Wanderlust…

The International Reporting (and Life) Adventures of Vivian Salama

Archive for the ‘Invisible Children’ Category

Letter from Kampala: Museveni’s Oil Bet

Posted by vmsalama on February 20, 2014

Letter from Kampala

Foreign Affairs
FEBRUARY 20, 2014

Uganda’s President Yoweri Museveni in Addis Ababa, Ethiopia, January 30, 2014. (Tiksa Negeri / Courtesy Reuters)

Feeble and gaunt from the illness that has eaten away at his body, Fideli Donge wobbled onto the porch of his mud-and-straw home, which is hidden by short palm trees off an isolated, craterous dirt road used mostly by barefooted pedestrians and the occasional bodaboda, an East African motorbike taxi. He’s in his 60s, he thinks, but a lifetime of hard labor and poverty has left him looking closer to 90. A few months ago, as Donge lay bedridden, and as his children and grandchildren — he has 52 altogether — worked the 20-acre farm that his family has owned for nearly half a century, men from the local municipality in his western Uganda village knocked at his door. 

“They told me that all the residents here have to leave and that they will give me a house or money,” Donge said. He and his family will have to abandon the land that they rely on for their own food and livelihood; they make pennies from the sale of maize, sugar cane, and cassava, a staple crop across Africa. “We don’t know when we will go, or where,” he said. The municipality promised Donge a new home, one large enough to accommodate his family, with soil rich enough to farm, but he hasn’t heard anything since the officials came to his door. “Until now, we are just waiting.”

Since 2008, more than 7,100 residents in surrounding villages have been given similar offers as part of the Ugandan government’s grand scheme to build an 11-square-mile oil refinery in the Lake Albert basin, along the country’s disputed border with the Democratic Republic of Congo (DRC). The government hopes that the project will transform the downtrodden and war-torn nation, which just barely cracks the top 20 African economies by GDP, into the continent’s fifth-largest oil producer. The Ugandan government, in partnership with London-based Tullow Oil, discovered commercial reserves eight years ago, but production has been slowed by technical challenges and, especially, bureaucratic hang-ups. In early February, after years of protracted talks, the Ministry of Energy finally announced that it had signed deals with China’s CNOOC, France’s Total, and Tullow to build the estimated $15 billion worth of infrastructure needed to develop the oil fields. If successful, the government estimates reserves of up to 3.5 billion barrels of crude oil — enough to finally make this nation of 36 million people self-reliant for its energy needs.

The Lake Albert refinery is an ambitious venture, particularly for a government plagued by corruption allegations and with a history of empty promises. (Last year, the government’s auditor reported $100 million missing from the national budget.) But, perhaps, this time is different. The refinery is a pet project of President Yoweri Museveni, who has ruled the country for 28 years; he has repeatedly gone on record calling the reserves “my oil.” Uprooting Ugandan farmers to make way for a refinery might seem like a surprising move for Museveni, who spends so much time out of the capital of Kampala, at his own cattle ranch in southern Uganda, that he earned the nickname the Gentleman Farmer (it’s one of many). But the refinery plan is, ultimately, the perfect way to shore up a presidency for life. (click here to read more)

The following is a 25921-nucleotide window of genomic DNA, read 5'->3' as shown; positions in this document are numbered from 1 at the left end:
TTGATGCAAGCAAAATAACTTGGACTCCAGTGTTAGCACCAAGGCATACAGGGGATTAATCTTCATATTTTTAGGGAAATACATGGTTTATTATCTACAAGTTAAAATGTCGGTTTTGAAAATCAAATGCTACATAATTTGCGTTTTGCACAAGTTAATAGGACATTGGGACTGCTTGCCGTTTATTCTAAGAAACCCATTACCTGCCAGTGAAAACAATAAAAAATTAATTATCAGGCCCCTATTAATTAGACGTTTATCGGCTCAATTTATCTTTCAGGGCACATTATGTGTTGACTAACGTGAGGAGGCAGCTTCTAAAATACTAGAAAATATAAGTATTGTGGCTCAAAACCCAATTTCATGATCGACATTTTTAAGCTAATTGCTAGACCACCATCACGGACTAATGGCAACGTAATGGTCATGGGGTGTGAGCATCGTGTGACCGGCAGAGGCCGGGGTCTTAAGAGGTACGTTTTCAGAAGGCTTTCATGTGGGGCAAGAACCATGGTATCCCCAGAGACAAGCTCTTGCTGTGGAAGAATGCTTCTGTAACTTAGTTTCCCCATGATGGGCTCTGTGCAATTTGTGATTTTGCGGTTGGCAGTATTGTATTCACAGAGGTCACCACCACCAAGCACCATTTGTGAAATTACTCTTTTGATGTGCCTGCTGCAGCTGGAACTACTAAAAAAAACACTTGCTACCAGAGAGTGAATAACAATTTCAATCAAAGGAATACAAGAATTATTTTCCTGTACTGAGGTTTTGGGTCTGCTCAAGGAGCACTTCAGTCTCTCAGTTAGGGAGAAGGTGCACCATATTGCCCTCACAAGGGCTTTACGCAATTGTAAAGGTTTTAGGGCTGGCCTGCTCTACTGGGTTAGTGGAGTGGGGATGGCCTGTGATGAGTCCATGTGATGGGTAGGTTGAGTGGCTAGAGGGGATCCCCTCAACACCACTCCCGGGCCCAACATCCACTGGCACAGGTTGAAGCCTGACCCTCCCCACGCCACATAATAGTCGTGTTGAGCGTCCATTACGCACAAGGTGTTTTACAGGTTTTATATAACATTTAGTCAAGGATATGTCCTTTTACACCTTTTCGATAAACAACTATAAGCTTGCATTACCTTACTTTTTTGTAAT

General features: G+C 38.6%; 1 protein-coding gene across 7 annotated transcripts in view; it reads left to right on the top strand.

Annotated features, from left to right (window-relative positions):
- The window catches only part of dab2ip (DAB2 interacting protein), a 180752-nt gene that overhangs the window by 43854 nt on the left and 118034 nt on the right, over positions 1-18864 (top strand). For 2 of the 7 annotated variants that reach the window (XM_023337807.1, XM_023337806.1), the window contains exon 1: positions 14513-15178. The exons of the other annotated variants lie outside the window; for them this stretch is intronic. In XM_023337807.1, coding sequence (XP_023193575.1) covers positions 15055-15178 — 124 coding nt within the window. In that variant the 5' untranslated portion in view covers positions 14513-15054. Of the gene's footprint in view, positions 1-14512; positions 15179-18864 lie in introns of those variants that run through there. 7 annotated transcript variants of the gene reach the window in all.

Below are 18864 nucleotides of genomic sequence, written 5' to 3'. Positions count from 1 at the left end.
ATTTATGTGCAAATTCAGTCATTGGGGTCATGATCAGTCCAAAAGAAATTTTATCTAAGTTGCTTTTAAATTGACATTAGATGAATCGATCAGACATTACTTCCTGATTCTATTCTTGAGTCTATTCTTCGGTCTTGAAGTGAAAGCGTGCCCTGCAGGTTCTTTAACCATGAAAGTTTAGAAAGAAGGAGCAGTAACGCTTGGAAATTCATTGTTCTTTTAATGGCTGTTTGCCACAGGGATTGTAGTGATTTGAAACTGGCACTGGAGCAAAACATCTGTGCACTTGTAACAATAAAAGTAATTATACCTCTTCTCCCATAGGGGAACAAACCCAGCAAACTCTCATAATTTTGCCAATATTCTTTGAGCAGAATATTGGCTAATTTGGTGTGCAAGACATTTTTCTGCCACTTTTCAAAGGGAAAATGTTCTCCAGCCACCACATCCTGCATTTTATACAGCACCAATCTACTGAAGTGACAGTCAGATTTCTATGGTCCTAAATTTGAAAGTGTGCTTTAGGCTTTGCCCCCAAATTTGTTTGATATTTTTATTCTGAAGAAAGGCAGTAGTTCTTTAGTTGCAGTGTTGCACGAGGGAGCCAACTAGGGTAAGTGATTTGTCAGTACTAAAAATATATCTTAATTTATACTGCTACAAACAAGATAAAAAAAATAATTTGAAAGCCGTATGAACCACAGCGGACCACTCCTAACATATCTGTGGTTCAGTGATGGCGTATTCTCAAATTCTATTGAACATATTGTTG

Posted in Africa, Arab Spring, Central African Republic, Constitution, corruption, Coup, Debt, Democratic Republic of Congo, Development, dictatorship, Domestic Abuse, Economy, Education, Elections, Employment, Foreign Policy, Freedom of Speech, Human Rights, Invisible Children, Kampala, Kenya, Kony, Labor, Lake Albert, Lake Victoria, Media, military, Museveni, North Africa, Oil, Politics, Poverty, Protests, Refugees, Somalia, South Sudan, Stop Kony, Sudan, Terrorism, Uganda | Leave a Comment »

STOP KONY…. and all the other bad guys doing bad things!

Posted by vmsalama on March 9, 2012

I don’t often write about Africa although it is a region near to my heart. I visited Uganda in 2004 — it is a beautiful country and anyone who visits will not soon forget the ear-to-ear smiles they receive from the people they meet. Invisible Children is a global campaign to arrest Joseph Kony and stop him from kidnapping, arming and killing children to fight his war via a militia he calls the Lord’s Resistance Army. This video is thought provoking (and stirring up a lot of controversy and debate as a result). There are bad people doing bad things around the world. Palestinian children in Gaza are dying every day. Families in Syria cannot leave their homes in Homs and Hama without fear of being killed by government contracted snipers, and hundreds continue to fall victim to attacks by the Sudanese government in the Nuba Mountains every month. Across Africa children are being used as foot soldiers in senseless wars. I wish more people would take initiative like film maker Jason Russell to bring crimes of humanity like those of Joseph Kony to light (Also, check out Ryan Boyette’s brave efforts in Sudan). I hope with all of my heart that they are successful.

Please take 30 minutes to watch this video to learn about this cause.

 

Posted in Africa, American, Arab Spring, Child Soldiers, Clinton, Darfur, Gaza, Invisible Children, Israel, Jason Russell, Kony, Nuba Mountains, Palestinians, Ryan Boyette, Stop Kony, Sudan, Syria, Uganda, United Nations, United States, Viral Video, YouTube | 1 Comment »